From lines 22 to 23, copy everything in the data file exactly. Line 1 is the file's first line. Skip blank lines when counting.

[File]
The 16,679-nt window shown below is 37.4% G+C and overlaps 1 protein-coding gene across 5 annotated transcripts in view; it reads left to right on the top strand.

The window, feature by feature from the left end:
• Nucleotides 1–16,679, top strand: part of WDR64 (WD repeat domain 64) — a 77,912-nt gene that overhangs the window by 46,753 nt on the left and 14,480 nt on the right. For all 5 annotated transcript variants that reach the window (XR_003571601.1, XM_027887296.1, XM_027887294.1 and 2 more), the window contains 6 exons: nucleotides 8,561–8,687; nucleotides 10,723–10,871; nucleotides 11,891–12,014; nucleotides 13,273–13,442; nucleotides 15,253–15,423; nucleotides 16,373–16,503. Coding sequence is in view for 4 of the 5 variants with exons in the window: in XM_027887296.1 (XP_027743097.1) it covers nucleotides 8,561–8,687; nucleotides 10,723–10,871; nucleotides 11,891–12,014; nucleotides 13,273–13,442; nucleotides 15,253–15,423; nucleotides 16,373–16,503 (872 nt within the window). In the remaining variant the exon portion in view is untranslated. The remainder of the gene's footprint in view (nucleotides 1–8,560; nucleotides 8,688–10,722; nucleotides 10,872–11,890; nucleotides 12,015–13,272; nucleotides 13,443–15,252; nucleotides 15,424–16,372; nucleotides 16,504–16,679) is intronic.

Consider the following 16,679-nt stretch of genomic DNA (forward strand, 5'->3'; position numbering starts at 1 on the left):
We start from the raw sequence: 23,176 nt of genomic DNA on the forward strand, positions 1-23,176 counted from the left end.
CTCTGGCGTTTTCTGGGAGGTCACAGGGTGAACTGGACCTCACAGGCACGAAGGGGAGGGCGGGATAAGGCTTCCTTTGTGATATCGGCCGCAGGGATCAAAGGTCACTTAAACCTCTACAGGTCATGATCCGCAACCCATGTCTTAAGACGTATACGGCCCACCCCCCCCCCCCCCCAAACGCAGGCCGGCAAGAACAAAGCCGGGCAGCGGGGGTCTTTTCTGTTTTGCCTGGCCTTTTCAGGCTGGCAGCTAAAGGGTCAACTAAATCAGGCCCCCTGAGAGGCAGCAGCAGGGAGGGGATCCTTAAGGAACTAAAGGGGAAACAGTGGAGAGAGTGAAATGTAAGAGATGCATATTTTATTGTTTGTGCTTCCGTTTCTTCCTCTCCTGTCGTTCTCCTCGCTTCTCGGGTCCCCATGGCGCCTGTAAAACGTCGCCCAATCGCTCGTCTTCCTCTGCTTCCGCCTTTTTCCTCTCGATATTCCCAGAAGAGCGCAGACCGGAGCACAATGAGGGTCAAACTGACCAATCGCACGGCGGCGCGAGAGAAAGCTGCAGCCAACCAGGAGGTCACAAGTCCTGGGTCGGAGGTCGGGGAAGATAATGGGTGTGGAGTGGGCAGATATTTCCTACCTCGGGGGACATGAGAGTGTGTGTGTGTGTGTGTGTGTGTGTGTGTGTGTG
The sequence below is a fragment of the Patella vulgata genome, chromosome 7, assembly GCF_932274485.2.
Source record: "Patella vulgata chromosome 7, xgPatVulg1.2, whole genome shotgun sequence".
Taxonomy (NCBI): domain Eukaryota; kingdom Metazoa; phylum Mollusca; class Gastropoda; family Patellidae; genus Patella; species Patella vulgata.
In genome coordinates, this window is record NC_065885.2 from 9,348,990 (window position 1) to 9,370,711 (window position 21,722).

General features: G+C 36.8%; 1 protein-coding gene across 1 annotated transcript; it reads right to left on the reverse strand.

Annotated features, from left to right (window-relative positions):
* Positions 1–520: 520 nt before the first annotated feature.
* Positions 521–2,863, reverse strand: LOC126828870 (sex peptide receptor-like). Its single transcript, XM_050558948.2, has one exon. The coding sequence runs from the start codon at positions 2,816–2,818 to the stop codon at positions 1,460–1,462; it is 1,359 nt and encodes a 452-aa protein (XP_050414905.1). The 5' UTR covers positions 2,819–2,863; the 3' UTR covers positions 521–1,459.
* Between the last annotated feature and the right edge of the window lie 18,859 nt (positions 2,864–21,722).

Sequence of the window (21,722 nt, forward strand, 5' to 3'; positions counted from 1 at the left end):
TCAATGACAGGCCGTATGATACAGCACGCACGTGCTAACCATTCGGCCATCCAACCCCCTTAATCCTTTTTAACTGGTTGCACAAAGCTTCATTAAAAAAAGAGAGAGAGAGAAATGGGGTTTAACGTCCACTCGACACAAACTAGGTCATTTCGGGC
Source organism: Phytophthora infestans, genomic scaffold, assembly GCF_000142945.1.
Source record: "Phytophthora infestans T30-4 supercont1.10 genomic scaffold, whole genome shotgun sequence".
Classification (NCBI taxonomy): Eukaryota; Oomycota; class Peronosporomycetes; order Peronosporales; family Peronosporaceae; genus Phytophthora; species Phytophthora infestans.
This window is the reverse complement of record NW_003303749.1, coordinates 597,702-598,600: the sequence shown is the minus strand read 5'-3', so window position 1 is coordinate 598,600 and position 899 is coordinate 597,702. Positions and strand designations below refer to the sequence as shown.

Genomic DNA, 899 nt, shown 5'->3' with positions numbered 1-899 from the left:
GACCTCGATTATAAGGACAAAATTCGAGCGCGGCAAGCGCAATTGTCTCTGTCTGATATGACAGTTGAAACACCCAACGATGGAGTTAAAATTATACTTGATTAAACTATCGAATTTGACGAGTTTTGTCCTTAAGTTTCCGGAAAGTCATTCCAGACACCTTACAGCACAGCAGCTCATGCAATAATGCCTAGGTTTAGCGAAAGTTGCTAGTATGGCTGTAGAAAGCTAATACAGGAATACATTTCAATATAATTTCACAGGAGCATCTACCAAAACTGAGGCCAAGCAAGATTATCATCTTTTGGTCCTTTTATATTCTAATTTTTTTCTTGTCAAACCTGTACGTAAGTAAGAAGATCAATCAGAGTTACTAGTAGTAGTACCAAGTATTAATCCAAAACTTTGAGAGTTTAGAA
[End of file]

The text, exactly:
Genomic DNA, 899 nt, shown 5'->3' with positions numbered 1-899 from the left:
GACCTCGATTATAAGGACAAAATTCGAGCGCGGCAAGCGCAATTGTCTCTGTCTGATATGACAGTTGAAACACCCAACGATGGAGTTAAAATTATACTTGATTAAACTATCGAATTTGACGAGTTTTGTCCTTAAGTTTCCGGAAAGTCATTCCAGACACCTTACAGCACAGCAGCTCATGCAATAATGCCTAGGTTTAGCGAAAGTTGCTAGTATGGCTGTAGAAAGCTAATACAGGAATACATTTCAATATAATTTCACAGGAGCATCTACCAAAACTGAGGCCAAGCAAGATTATCATCTTTTGGTCCTTTTATATTCTAATTTTTTTCTTGTCAAACCTGTACGTAAGTAAGAAGATCAATCAGAGTTACTAGTAGTAGTACCAAGTATTAATCCAAAACTTTGAGAGTTTAGAA